L Train Alternative

Solving the L Train Crisis


In 2019, due to flood­ing caused by Hurricane Sandy, the MTA will start an 18-month reha­bil­i­ta­tion project on the L Train’s Canarsie Tunnel. To reach Manhattan, Brooklyn L Train pas­sen­gers will soon have to rely on a mul­ti-seat sub­way ride and slow­er modes of tran­sit (cars, bus­es, fer­ries, etc.). 

Congested roads, lim­it­ed water­front access, and already over-crowd­ed sub­way lines will cre­ate a night­mare com­mut­ing sce­nario for the thou­sands of peo­ple who cur­rent­ly rely on the L Train’s direct access to Manhattan. An alter­na­tive approach is need­ed.

ReThink Studio pro­pos­es a recon­fig­u­ra­tion of E Train ser­vice that takes advan­tage of under­uti­lized infra­struc­ture and requires min­i­mal new con­struc­tion.

Presently, G Train ser­vice (between Church Ave Station and Hoyt-Schermerhorn Station) over­laps with the F Train, pro­vid­ing South Brooklyn sub­way rid­ers with direct access to Manhattan. However, in North Brooklyn there is no over­lap­ping ser­vice with the G Train (between Hoyt-Schermorn Station and Court Square Station), so com­muters from these neigh­bor­hoods rely on the L, J, M, and Z Trains for a direct con­nec­tion to Manhattan. With the loom­ing par­tial-shut­down of the L Train, and fur­ther over-crowd­ing of the J, M, and Z Lines, there is an urgent need to pro­vide North Brooklyn com­muters with an alter­na­tive solu­tion that does not strain the rest of the trans­porta­tion net­work. 

Background

 

The Metropolitan Transit Authority’s “L” Train is one of the most impor­tant sub­way lines in New York City. Each day, 225,000 peo­ple use the route to trav­el between Manhattan and Brooklyn and rid­er­ship for the entire line is over 400,000. As one of only three crosstown-Manhattan sub­way lines, the L Train runs from Eighth Avenue in Chelsea to Rockaway Parkway in Canarsie. The Canarsie Tunnel, built over 100 years ago, serves the L Train with two tubes under the East River, cre­at­ing a vital link between Manhattan and Brooklyn. In 2012, the storm-surge caused by ‘super­storm’ Sandy flood­ed the tun­nel with sev­en mil­lion gal­lons of water, result­ing in major ser­vice dis­rup­tions and sig­nif­i­cant struc­tur­al dam­age.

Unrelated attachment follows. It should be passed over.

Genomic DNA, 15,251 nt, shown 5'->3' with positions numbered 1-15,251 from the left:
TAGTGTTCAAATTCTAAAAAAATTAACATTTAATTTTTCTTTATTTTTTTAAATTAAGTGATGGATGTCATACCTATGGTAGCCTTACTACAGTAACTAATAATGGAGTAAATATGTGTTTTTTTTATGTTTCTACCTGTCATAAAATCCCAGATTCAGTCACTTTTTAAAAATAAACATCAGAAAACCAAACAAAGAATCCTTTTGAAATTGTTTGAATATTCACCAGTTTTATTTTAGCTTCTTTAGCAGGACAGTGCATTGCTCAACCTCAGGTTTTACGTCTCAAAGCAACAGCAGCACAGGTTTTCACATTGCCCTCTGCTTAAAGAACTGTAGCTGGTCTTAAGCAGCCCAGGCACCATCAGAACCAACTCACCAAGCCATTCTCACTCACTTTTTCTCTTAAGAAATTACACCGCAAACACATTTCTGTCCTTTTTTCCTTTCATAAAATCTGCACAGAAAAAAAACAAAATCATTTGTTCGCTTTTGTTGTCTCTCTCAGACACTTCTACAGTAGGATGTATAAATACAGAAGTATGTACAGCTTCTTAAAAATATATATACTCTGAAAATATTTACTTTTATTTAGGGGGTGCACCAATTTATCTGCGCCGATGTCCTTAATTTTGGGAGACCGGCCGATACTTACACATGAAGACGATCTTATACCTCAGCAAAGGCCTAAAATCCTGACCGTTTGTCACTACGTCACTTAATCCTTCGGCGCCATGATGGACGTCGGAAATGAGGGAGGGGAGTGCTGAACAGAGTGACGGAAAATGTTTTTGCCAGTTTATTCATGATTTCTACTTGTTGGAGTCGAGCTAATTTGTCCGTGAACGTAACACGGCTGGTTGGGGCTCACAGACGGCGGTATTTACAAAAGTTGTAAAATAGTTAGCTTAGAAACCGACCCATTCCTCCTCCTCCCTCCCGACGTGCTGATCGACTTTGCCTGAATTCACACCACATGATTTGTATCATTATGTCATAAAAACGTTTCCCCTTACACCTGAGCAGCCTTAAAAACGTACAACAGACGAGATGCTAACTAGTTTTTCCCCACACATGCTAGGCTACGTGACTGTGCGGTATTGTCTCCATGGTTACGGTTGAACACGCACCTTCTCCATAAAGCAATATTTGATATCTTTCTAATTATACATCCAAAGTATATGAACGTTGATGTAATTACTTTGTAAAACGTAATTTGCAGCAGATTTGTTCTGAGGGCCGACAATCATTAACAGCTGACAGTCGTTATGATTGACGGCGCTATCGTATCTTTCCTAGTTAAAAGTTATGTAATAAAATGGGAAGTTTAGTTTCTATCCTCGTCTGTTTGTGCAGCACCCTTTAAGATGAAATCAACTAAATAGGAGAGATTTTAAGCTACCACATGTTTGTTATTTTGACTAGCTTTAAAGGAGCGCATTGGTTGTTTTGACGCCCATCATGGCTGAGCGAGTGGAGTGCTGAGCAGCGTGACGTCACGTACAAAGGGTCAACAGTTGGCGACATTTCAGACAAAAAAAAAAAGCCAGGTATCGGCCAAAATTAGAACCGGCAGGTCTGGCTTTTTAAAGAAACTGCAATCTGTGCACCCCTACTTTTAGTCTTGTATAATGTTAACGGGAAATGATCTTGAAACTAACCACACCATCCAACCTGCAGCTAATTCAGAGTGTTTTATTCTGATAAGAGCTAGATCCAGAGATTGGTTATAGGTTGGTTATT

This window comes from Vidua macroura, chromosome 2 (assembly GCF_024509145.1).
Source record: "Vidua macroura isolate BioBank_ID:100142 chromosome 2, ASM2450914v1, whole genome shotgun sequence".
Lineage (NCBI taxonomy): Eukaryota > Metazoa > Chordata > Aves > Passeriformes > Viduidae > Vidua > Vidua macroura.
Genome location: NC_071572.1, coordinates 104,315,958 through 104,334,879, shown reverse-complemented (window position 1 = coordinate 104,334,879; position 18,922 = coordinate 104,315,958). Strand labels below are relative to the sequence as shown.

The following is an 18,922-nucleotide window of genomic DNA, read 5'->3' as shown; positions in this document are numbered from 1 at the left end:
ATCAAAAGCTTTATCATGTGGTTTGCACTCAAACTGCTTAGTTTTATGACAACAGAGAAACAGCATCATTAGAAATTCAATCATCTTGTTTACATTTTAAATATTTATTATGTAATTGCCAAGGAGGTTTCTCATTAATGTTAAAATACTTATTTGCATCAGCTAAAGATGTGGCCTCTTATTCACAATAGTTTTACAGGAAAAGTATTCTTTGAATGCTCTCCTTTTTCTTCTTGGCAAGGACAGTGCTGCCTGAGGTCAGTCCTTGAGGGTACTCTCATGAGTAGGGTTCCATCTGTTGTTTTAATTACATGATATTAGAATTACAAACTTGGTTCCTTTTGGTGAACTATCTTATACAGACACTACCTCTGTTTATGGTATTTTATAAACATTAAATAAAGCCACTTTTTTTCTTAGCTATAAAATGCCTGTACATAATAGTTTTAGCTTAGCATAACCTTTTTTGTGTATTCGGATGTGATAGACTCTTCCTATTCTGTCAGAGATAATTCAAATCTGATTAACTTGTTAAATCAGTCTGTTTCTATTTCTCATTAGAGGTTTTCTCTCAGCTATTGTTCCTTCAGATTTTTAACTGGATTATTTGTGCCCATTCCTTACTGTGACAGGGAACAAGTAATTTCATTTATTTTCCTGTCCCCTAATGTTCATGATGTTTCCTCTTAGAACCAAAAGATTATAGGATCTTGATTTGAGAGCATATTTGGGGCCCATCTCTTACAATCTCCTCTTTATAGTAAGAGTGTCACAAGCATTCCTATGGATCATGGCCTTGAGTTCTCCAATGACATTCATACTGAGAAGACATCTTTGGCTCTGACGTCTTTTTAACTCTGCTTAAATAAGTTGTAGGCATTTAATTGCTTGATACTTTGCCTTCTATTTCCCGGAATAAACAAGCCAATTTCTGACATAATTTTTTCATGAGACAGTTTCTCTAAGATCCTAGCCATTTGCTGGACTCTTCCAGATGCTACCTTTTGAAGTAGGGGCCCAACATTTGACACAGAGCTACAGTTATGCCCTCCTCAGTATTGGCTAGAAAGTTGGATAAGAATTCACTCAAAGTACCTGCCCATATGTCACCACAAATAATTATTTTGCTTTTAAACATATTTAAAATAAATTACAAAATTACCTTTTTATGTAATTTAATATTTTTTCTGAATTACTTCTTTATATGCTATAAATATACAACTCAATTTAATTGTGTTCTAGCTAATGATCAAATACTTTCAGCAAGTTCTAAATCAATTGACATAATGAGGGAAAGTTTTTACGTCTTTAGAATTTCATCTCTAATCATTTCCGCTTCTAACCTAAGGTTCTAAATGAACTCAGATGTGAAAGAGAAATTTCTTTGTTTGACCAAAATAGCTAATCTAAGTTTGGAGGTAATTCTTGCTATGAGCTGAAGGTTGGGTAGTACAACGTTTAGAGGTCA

Facing the inevitable, the MTA must now make crit­i­cal repairs to the Canarsie Tunnel. For an esti­mat­ed year and a half, L Train rid­ers will soon have to adapt to a com­plete shut­down of L Train ser­vice between Manhattan and Brooklyn. Though the MTA is final­iz­ing their con­struc­tion plan and adjust­ing near­by sub­way ser­vice to help alle­vi­ate the bur­den of the tun­nel shut­down, none of the MTA’s pro­posed adjust­ments will be effi­cient and effec­tive enough to accom­mo­date all of the com­muters who cur­rent­ly rely on the L Train to trav­el between Manhattan and Brooklyn.

Damage to elec­tri­cal equip­ment caused by Hurricane Sandy’s storm-surge. (Courtesy of the MTA).

Hurricane Sandy’s storm-surge flood­ed the Canarsie Tunnel with mil­lions of gal­lons of salt water, now eat­ing away at the tun­nel. (Courtesy of the MTA).

MTA Proposal

 

The MTA plans to shut­down the sub­way line under the East River, between Manhattan and Brooklyn. Additional cars will be added to trains on the G Line, and J and Z Trains will make all stops between Myrtle Ave and Marcy Ave. No L Trains will oper­ate between 8th Ave (Chelsea) and Bedford Ave (Williamsburg). The L Train will con­tin­ue to pro­vide ser­vice between Bedford Ave (Williamsburg) and Rockaway Parkway (Canarsie). A shut­tle bus ser­vice will oper­ate from Bedford Ave to Delancey/Essex Street via the Williamsburg Bridge, and a new fer­ry ser­vice may be pro­vid­ed from North Williamsburg to 20th Street in Manhattan.

MTA’s pre­ferred solu­tion for the L Train shut­down. (Courtesy of the MTA).

ReThink Studio Proposal

In 1925, Mayor Hylan pro­posed a sub­way line that would run in a loop between Manhattan, Queens, and Brooklyn. The orig­i­nal pro­pos­al called for a track con­nec­tion in Long Island City between the IND Crosstown Line (G Train) and the IND Queens Boulevard Line (E & F Train). The pro­posed loop would have branched off from the Queens Boulevard Line in Long Island City at 44th Drive and 21st Street, con­tin­ued south to Schermerhorn Street in down­town Brooklyn, west to Lower Manhattan, north to Midtown via 6th Avenue and 8th Avenue, and then east to Long Island City via 53rd Street. Despite Hylan’s pro­pos­al, no track con­nec­tion was ever built in Queens to allow for a sub­way route to oper­ate cir­cuitous­ly between the three bor­oughs. As a result, the IND Crosstown Line (G Train) is present­ly the only sub­way line to not pro­vide direct ser­vice to Manhattan.

As a mod­ern adap­ta­tion of Mayor Hylan’s plan, ReThink Studio’s pro­pos­al mit­i­gates the L Train shut­down by cre­at­ing a semi-loop­ing E Train ser­vice between Brooklyn, Manhattan, and Queens. Instead of ter­mi­nat­ing at the World Trade Center, E Trains will con­tin­ue along the A & C Line to Hoyt-Schermerhorn Station (Brooklyn), where it will branch off and con­tin­ue north along the G Line to Court Square Station (Queens). With this new con­fig­u­ra­tion, Brooklyn L Train pas­sen­gers will have a two-seat ride to Manhattan by trans­fer­ring onto an E Train at the Lorimer Street-Metropolitan Ave Station. Overlapping E & G Train ser­vice will also pro­vide present G Train rid­ers in Williamsburg and Bedford-Stuyvesant with a sin­gle-seat ride to Manhattan.